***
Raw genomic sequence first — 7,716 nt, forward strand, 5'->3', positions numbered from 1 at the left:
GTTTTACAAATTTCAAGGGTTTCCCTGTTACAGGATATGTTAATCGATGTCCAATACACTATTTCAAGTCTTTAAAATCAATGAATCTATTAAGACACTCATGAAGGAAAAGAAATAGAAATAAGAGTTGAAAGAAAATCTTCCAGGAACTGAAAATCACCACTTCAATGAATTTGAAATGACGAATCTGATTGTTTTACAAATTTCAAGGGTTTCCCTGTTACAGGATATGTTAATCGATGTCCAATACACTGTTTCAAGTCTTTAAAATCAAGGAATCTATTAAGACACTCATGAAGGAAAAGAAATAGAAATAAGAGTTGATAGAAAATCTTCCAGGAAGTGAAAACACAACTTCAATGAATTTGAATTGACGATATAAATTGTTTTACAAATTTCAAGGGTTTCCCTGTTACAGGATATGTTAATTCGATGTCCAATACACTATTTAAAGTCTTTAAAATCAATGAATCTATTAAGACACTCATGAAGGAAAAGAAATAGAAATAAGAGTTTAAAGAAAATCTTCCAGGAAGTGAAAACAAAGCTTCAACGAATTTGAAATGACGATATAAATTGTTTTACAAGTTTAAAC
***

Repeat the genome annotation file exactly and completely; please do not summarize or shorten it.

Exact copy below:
Raw genomic sequence first — 7,716 nt, forward strand, 5'->3', positions numbered from 1 at the left:
GTTTTACAAATTTCAAGGGTTTCCCTGTTACAGGATATGTTAATCGATGTCCAATACACTATTTCAAGTCTTTAAAATCAATGAATCTATTAAGACACTCATGAAGGAAAAGAAATAGAAATAAGAGTTGAAAGAAAATCTTCCAGGAACTGAAAATCACCACTTCAATGAATTTGAAATGACGAATCTGATTGTTTTACAAATTTCAAGGGTTTCCCTGTTACAGGATATGTTAATCGATGTCCAATACACTGTTTCAAGTCTTTAAAATCAAGGAATCTATTAAGACACTCATGAAGGAAAAGAAATAGAAATAAGAGTTGATAGAAAATCTTCCAGGAAGTGAAAACACAACTTCAATGAATTTGAATTGACGATATAAATTGTTTTACAAATTTCAAGGGTTTCCCTGTTACAGGATATGTTAATTCGATGTCCAATACACTATTTAAAGTCTTTAAAATCAATGAATCTATTAAGACACTCATGAAGGAAAAGAAATAGAAATAAGAGTTTAAAGAAAATCTTCCAGGAAGTGAAAACAAAGCTTCAACGAATTTGAAATGACGATATAAATTGTTTTACAAGTTTAAAC